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Why starting a business is a lot like writing a hit song

I spoke to Jason Ennor this week, the co-founder of MyHR, and discovered that he used to be the drummer in a charmingly-monikered nineties punk band, Muckhole.

I come across these people a lot actually, entrepreneurs with hidden musical talents. Immediately I can relate.

By nothing more than pure coincidence, all of the Idealog team are, in one way or another, musicians, and we, like our own little musical start-up, have all the components needed to make one full band, including backing vocals, production, styling and unrequested throat-singing solos.

What I am getting at here is that a good team, just like a good start-up, is a lot like a good song.  

Bear with me on this.

A-one. A-two. A-one-two-three-four!

I don’t know if you’ve ever tried to write a song, but the first and hardest part for me is in accepting I can.

When writing a song, just as when starting a business, there is a moment when you have to just be brave and begin. You need to take an idea, nebulous and unformed, and just believe in it. At this stage, it’s all about just letting go, having faith, and without formula or frame, simply…starting.

Similarly, there’s a moment during the genesis of any good business idea where ‘faith’ is the most important element. The first step is to record all the possible incarnations of your idea – the ‘broad strokes’ so to speak – knowing that the rough stuff can be edited out later. (See the ‘lean canvas method’).   

Getting lost/getting found

Once you’ve demoed your initial concept, the next step is deciding which parts are the good bits, which parts are shite, which bit goes with what, and piecing them all together to form a coherent verse, bridge, chorus. Actually, scratch that, start over.

My experience – starting with the Fostr app – is as above, times a thousand. There’s a real rush of euphoria in those opening stages – oh the possibilities! – but often, that moment of excitement is fleeting, and soon you are tangled in the refinement process, with seemingly no hope of extrication.

During the creation of Fostr (an app designed to facilitate peer-to-peer fostering for dogs), that meant justifying an app that connects local pet sitters, performing (sometimes disheartening) market validations and generally making yourself more confused than you thought possible.

Don’t bore us, get to the chorus

“But what about the formula?” you ask.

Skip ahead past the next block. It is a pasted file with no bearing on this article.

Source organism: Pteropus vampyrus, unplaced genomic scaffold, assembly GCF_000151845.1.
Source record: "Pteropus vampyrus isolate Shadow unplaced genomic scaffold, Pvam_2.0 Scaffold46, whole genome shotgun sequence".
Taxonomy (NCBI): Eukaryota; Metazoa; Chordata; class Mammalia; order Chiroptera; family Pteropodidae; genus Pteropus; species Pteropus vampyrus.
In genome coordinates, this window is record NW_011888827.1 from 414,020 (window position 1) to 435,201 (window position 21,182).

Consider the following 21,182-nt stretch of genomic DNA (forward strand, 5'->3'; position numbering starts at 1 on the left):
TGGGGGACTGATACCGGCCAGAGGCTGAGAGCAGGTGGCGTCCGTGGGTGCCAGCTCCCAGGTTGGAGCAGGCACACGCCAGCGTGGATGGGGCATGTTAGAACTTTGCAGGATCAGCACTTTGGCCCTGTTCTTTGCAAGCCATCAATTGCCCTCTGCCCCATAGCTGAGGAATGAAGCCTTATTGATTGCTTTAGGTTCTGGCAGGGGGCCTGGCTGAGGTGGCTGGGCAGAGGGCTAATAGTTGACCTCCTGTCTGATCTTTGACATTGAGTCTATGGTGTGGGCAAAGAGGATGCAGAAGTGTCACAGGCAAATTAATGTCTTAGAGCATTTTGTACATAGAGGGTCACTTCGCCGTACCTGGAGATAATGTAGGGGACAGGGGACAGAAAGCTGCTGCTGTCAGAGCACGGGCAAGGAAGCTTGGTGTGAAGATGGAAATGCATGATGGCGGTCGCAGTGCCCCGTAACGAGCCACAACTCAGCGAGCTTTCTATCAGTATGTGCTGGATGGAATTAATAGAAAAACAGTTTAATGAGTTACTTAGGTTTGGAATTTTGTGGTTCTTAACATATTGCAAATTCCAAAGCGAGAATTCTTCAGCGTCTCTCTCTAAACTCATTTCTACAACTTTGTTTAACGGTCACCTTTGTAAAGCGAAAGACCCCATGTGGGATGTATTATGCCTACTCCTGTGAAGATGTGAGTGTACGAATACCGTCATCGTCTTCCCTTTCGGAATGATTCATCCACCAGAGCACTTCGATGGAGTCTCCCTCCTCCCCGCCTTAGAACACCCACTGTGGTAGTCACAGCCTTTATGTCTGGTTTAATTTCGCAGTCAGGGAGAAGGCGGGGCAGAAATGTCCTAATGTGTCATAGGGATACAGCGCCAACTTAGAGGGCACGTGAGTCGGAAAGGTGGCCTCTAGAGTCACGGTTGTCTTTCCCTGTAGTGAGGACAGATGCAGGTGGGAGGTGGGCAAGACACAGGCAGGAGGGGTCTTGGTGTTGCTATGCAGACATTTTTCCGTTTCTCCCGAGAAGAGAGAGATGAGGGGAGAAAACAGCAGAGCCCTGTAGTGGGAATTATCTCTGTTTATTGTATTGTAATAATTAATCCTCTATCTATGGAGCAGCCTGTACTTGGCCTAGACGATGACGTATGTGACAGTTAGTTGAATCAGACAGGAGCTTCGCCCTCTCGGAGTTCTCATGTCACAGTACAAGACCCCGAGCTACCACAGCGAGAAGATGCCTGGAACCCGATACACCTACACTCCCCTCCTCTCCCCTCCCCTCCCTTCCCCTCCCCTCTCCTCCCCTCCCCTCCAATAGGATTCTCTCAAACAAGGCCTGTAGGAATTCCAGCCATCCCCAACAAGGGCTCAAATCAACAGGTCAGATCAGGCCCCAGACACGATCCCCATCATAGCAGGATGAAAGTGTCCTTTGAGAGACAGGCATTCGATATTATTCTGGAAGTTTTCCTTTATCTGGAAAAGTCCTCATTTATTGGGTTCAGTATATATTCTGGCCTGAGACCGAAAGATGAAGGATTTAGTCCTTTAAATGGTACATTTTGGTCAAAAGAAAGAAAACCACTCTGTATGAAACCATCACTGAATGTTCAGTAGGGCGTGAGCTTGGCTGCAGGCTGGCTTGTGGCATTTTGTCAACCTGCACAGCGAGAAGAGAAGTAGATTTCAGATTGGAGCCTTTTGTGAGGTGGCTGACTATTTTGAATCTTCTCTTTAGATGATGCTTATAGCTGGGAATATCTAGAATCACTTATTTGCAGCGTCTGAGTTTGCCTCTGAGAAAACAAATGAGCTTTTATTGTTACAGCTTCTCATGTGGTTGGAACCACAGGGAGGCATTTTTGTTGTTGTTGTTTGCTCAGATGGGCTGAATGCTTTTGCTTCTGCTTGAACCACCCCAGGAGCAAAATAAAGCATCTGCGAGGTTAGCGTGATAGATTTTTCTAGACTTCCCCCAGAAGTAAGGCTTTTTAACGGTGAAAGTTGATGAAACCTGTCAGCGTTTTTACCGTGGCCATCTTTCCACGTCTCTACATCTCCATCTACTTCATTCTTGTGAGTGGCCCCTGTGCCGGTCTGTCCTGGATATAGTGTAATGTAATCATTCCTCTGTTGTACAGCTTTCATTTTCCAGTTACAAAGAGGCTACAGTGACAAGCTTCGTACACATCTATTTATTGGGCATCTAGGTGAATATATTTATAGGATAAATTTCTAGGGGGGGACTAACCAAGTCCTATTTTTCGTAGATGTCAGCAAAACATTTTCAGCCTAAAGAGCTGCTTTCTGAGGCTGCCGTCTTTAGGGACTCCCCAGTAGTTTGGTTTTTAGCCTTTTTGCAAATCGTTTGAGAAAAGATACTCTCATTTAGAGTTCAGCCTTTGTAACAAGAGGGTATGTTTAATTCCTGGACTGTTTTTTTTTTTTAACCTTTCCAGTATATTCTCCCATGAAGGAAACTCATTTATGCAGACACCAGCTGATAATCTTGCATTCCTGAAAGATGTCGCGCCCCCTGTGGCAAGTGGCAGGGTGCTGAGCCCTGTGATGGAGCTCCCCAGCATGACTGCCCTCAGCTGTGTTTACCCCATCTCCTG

Well, sure. There might be a formula somewhere in all of this. You can, after all, follow the tried and true methods that have worked in the past. Verse, chorus, verse.

But as we all know, the tried-and-true path is rarely the most interesting, nor the one that leads to the top of the charts. 

So how does this apply to your start-up?

Simple. There is a time for inspiration and there is a time for action. What’s needed here is discipline, desire and a hunger to finish, and that means remaining steadfast during the process of feedback, collaboration and reflection, as well as remembering why you started the whole project at all. Presumably fame, fortune or some sort of higher purpose. (See Porter’s five forces analysis).

Getting to the gig

Then, suddenly, all those parts fall into place and actually start to look like….something. You’ve written and rewritten. You’ve practiced so much you’ve stopped caring. You got bloody, stubbed fingers, but there it is, a song.

Of course, there are always better songs out there, but this is your song, the only of its kind. Where others have tried and failed, you’ve gone ahead and done it. And in fact, you’re pretty darn proud of how it sounds.

Now comes risky part. Now it’s time to sing it. Because that brilliant song no-one has ever heard is no song at all.

Similarly, your product – that product you’ve slaved over, invested in and suffered for – is only one part of the business. It’s the brand-to-market that makes the real impression. A song will grow on you if you listen to it enough.

That methodology has worked for MyHR. Sure, Jason brought traditional HR management online – and that’s pretty damn impressive – but what has actually made him successful is all the other stuff. Pairing with big trendy brands, and getting in front of people, and putting in the face-time at those conferences and conventions. Making the video. Putting on the show.

Image: Anita Hayhoe, on stage with her band, Sushi Cats
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